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You like space exploration, and we like space exploration. So why aren't we investigating our closest to galactic neighbor, the triple star system Alpha Centauri? Is it time to give interstellar travel a shot? How would we do it? Hank explains our options, and lays out the challenges. Short version: You're gonna have to be patient!

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Hank Green: The eternal catch-22 of deep space exploration, by which I mean, sending probes beyond our solar system toward other stars, is that whatever we invent now to send out there is pretty much guaranteed to be obsolete in 50 years. And when you're talking about voyages that, in a best case scenario, will probably take a century or two, that means that any spacecraft that we send out today is probably going to be passed on the way by whatever solar/nuclear/cold fusion/antimatter/warp drive propelled spacecraft we invent in the future. Which brings us to Alpha Centauri, our closest galactic neighbor. Is it time to give interstellar travel a shot? How would we do it? And given this catch-22, does it even matter?

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Alpha Centauri is a triple star system. The binary stars Alpha Centauri A & B are orbited by a tiny red dwarf named Proxima Centauri, that's much farther away than the other two. Seen together, Alpha Centauri A & B are the third brightest star in the nighttime sky. That's because relatively speaking, they are very close, just 4.3 light years away, and because of that, there's always been talk of someday sending a probe in that direction.

But things got even more interesting in 2012, when a team of European astronomers announced that they had discovered an Earth-like exoplanet orbiting Alpha Centauri B, Earth-like means that the planet, dubbed Alpha Centauri BB, has a mass of just 1.13 times that of earth. That alone is a rare find, but for it to be discovered orbiting our closest neighbor, that's exciting stuff! The bad news is that because the planet orbits its star in a brisk 3.2 days, it's way too hot to support life as we know it. The good news is that before it broke in 2013, NASA's planet hunting Kepler Space Telescope found that small, rocky planets like Alpha Centauri BB are often found in multi-planet systems, so there may be more.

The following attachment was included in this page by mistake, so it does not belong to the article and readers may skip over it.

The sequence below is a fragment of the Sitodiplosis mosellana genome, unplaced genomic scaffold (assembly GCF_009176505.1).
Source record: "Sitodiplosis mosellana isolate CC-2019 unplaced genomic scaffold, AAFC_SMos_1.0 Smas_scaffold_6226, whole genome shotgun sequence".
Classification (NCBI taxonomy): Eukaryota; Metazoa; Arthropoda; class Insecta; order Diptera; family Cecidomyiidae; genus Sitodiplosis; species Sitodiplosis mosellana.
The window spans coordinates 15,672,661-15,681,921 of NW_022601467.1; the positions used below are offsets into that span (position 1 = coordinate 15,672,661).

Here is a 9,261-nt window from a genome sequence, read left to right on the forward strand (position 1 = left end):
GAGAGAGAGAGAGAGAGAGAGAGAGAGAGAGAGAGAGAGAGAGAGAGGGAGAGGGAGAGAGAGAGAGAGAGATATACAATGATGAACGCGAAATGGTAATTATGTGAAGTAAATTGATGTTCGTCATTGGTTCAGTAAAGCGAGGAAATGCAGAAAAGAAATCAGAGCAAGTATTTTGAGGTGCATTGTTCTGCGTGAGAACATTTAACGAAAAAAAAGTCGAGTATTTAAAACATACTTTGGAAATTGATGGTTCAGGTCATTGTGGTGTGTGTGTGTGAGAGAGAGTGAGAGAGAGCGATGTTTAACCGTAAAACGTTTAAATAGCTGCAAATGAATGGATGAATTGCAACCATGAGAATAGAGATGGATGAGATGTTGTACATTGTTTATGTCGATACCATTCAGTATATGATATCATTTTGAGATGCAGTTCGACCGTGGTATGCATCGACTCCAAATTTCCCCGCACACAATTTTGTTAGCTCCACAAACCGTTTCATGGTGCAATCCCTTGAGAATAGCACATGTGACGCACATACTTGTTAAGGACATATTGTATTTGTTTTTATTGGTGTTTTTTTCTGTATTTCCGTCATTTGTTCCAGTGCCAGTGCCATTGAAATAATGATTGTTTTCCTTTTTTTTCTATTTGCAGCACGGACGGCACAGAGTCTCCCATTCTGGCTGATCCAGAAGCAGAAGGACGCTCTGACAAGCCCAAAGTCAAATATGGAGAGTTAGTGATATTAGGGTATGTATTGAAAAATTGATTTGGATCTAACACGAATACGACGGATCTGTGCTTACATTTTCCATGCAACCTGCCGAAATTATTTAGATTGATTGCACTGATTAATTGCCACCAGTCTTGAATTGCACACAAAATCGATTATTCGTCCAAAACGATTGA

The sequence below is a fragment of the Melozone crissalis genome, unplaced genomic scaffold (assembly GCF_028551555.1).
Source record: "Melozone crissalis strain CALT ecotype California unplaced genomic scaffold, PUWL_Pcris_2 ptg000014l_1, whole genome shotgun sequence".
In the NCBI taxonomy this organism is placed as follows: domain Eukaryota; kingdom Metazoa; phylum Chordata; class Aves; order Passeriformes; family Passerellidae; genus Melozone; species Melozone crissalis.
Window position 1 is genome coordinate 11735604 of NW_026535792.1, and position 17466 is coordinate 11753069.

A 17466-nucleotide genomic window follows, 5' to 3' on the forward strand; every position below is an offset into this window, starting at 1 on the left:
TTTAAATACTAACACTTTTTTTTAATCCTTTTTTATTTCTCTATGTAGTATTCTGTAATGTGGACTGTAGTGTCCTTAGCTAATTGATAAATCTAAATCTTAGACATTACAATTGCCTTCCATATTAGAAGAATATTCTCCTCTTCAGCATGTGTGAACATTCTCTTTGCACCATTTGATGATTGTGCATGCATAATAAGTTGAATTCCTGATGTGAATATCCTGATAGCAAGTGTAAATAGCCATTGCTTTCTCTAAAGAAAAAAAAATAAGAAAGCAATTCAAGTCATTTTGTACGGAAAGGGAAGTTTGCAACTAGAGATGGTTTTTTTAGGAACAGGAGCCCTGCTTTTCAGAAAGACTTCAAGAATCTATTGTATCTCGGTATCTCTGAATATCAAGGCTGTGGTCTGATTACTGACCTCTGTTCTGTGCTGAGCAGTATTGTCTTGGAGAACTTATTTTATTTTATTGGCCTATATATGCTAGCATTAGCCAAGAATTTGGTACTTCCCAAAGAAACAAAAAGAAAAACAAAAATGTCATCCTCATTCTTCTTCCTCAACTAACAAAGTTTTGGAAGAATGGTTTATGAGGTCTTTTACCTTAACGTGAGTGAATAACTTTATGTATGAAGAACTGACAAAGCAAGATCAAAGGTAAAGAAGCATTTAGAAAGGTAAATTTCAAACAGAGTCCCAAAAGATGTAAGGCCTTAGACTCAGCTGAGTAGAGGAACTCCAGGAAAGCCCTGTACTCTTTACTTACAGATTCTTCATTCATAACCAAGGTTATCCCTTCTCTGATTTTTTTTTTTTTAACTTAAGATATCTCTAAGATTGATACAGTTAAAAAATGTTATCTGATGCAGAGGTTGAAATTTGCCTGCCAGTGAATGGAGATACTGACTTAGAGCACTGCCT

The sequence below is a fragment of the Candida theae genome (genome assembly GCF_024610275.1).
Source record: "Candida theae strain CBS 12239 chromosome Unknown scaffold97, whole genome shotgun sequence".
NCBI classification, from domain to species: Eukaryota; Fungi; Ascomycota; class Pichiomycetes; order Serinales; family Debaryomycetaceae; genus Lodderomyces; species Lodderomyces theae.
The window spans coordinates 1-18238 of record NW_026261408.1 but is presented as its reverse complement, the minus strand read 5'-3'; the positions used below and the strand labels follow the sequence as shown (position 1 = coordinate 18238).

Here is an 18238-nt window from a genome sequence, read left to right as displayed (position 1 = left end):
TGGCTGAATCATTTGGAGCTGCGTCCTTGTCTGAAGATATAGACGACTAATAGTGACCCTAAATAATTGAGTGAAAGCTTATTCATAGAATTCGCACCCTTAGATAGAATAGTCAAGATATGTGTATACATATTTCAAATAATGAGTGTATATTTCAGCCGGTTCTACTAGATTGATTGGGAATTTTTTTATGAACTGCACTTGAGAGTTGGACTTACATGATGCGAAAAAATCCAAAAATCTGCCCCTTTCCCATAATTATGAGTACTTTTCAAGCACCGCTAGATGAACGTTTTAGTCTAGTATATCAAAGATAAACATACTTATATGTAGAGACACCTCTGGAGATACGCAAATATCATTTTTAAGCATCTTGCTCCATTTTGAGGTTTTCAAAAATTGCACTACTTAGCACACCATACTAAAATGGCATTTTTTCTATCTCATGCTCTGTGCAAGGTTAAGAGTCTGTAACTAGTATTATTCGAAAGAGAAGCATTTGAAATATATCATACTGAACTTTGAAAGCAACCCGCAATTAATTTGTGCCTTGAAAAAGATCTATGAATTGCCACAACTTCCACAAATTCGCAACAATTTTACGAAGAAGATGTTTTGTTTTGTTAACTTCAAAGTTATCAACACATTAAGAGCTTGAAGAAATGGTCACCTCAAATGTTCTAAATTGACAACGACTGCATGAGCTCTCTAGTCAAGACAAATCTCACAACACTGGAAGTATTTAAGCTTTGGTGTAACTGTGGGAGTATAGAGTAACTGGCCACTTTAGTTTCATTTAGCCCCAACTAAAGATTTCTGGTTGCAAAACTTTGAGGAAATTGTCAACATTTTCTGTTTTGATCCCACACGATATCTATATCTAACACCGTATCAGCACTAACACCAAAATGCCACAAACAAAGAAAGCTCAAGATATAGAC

Back to the bad news, though, it's still 4.3 light years away. That's 41.2 trillion kilometers, or roughly 280,000 times the distance from the earth to the sun. Trying to put that in some perspective here, Voyager 1 is speeding at over 62,000 kilometers per hour, if traveling in the direction of Alpha Centauri, which it is not, the trip there would take more than 70,000 years. And conventional vehicles are even slower. The space shuttle, which maxed out at a speed of 28,300 kilometers per hour would take about 165,000 years to reach Alpha Centauri, at which point there probably won't be any humans left to hear about it.

So, can we get there faster? Those who dream of exploring our nearest star system like to talk about developing spacecraft that can travel at 1/10th the speed of light, which would get us there within a human lifetime. We've talked here about very hypothetical propulsion systems like the good ol' warp drive as well as the not-hypothetical, like the solar electric systems that may one day speed up the time it takes for humans to travel to Mars, but even though we're still decades away from getting to the next planet over with a manned mission, that doesn't mean that we should just ignore the opportunity to send a probe to Alpha Centauri. Should we wait until we develop a technology, whether it be solar sails or antimatter engines or nuclear-electric vehicles, should we wait until we can travel at 10% the speed of light? That might be a long time to wait, like several dozen millennia, and I just can't wait that long.

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